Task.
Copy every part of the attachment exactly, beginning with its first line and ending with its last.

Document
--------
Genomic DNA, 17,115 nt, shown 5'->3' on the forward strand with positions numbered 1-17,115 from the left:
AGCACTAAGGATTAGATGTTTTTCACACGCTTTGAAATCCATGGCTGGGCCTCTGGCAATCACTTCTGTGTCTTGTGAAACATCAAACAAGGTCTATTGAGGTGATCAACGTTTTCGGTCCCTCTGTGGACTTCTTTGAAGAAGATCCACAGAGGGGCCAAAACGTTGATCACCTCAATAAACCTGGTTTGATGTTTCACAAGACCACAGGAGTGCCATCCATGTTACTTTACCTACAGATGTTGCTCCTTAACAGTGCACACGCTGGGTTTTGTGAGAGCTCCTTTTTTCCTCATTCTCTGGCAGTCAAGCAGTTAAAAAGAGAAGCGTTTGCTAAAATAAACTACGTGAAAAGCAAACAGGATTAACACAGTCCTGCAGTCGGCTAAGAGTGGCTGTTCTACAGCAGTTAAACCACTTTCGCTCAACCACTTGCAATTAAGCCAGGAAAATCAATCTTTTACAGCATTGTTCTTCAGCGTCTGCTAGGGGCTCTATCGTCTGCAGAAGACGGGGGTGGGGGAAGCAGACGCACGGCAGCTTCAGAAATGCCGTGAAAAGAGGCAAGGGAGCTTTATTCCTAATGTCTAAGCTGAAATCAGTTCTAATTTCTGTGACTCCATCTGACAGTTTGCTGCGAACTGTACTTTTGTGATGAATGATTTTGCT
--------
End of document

Genomic DNA, 17,115 nt, shown 5'->3' on the forward strand with positions numbered 1-17,115 from the left:
AGCACTAAGGATTAGATGTTTTTCACACGCTTTGAAATCCATGGCTGGGCCTCTGGCAATCACTTCTGTGTCTTGTGAAACATCAAACAAGGTCTATTGAGGTGATCAACGTTTTCGGTCCCTCTGTGGACTTCTTTGAAGAAGATCCACAGAGGGGCCAAAACGTTGATCACCTCAATAAACCTGGTTTGATGTTTCACAAGACCACAGGAGTGCCATCCATGTTACTTTACCTACAGATGTTGCTCCTTAACAGTGCACACGCTGGGTTTTGTGAGAGCTCCTTTTTTCCTCATTCTCTGGCAGTCAAGCAGTTAAAAAGAGAAGCGTTTGCTAAAATAAACTACGTGAAAAGCAAACAGGATTAACACAGTCCTGCAGTCGGCTAAGAGTGGCTGTTCTACAGCAGTTAAACCACTTTCGCTCAACCACTTGCAATTAAGCCAGGAAAATCAATCTTTTACAGCATTGTTCTTCAGCGTCTGCTAGGGGCTCTATCGTCTGCAGAAGACGGGGGTGGGGGAAGCAGACGCACGGCAGCTTCAGAAATGCCGTGAAAAGAGGCAAGGGAGCTTTATTCCTAATGTCTAAGCTGAAATCAGTTCTAATTTCTGTGACTCCATCTGACAGTTTGCTGCGAACTGTACTTTTGTGATGAATGATTTTGCT